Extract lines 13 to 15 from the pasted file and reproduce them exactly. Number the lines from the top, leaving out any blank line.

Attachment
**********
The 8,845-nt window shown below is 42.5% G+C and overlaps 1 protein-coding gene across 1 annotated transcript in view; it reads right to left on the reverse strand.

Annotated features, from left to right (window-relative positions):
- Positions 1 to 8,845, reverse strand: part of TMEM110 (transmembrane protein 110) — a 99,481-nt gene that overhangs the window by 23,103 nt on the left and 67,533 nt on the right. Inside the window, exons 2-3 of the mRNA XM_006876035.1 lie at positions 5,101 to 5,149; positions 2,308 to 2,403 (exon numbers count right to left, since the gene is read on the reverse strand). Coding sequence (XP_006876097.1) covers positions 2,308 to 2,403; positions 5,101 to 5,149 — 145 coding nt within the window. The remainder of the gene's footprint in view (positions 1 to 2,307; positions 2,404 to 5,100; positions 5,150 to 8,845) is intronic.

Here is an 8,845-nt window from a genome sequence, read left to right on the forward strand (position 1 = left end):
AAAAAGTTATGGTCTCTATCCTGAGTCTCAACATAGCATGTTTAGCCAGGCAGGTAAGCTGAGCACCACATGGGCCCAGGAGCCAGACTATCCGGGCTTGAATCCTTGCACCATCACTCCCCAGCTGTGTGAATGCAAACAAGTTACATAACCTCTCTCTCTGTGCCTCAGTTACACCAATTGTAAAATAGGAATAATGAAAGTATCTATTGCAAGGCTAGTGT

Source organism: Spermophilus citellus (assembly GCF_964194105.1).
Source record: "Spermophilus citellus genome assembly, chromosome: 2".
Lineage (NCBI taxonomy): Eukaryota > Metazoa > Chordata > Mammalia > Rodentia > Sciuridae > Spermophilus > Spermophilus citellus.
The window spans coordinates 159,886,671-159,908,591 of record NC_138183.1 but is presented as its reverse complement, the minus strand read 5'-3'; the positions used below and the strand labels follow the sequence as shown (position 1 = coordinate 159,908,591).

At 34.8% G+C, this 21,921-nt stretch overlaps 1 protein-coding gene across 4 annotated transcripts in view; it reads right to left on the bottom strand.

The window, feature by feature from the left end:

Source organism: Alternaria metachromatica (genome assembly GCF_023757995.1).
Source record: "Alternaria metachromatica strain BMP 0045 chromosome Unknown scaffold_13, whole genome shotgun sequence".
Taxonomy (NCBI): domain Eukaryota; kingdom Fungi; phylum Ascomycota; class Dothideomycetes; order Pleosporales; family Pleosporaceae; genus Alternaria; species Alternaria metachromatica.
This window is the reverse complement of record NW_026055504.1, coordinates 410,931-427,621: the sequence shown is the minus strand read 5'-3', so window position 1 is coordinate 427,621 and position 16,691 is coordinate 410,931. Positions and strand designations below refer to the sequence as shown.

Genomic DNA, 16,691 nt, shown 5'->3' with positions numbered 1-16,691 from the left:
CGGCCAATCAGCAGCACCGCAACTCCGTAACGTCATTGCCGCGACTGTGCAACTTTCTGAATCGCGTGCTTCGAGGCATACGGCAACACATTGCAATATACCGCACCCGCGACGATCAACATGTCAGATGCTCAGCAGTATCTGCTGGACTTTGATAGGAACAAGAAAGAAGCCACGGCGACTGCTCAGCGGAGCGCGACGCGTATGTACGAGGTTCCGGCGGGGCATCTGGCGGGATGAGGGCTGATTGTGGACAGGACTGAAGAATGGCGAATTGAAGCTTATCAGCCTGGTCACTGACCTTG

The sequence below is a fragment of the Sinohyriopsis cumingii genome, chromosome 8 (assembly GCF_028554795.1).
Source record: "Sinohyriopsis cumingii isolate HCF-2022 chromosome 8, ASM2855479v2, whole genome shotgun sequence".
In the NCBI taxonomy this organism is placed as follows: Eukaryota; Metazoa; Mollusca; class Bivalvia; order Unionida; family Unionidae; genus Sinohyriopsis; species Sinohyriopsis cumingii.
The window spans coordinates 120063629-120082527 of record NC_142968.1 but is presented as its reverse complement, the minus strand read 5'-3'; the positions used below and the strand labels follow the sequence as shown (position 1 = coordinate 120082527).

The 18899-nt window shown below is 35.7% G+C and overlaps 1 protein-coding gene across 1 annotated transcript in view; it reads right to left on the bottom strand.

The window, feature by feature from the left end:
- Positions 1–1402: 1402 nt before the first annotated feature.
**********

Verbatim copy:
Source record: "Alternaria metachromatica strain BMP 0045 chromosome Unknown scaffold_13, whole genome shotgun sequence".
Taxonomy (NCBI): domain Eukaryota; kingdom Fungi; phylum Ascomycota; class Dothideomycetes; order Pleosporales; family Pleosporaceae; genus Alternaria; species Alternaria metachromatica.
This window is the reverse complement of record NW_026055504.1, coordinates 410,931-427,621: the sequence shown is the minus strand read 5'-3', so window position 1 is coordinate 427,621 and position 16,691 is coordinate 410,931. Positions and strand designations below refer to the sequence as shown.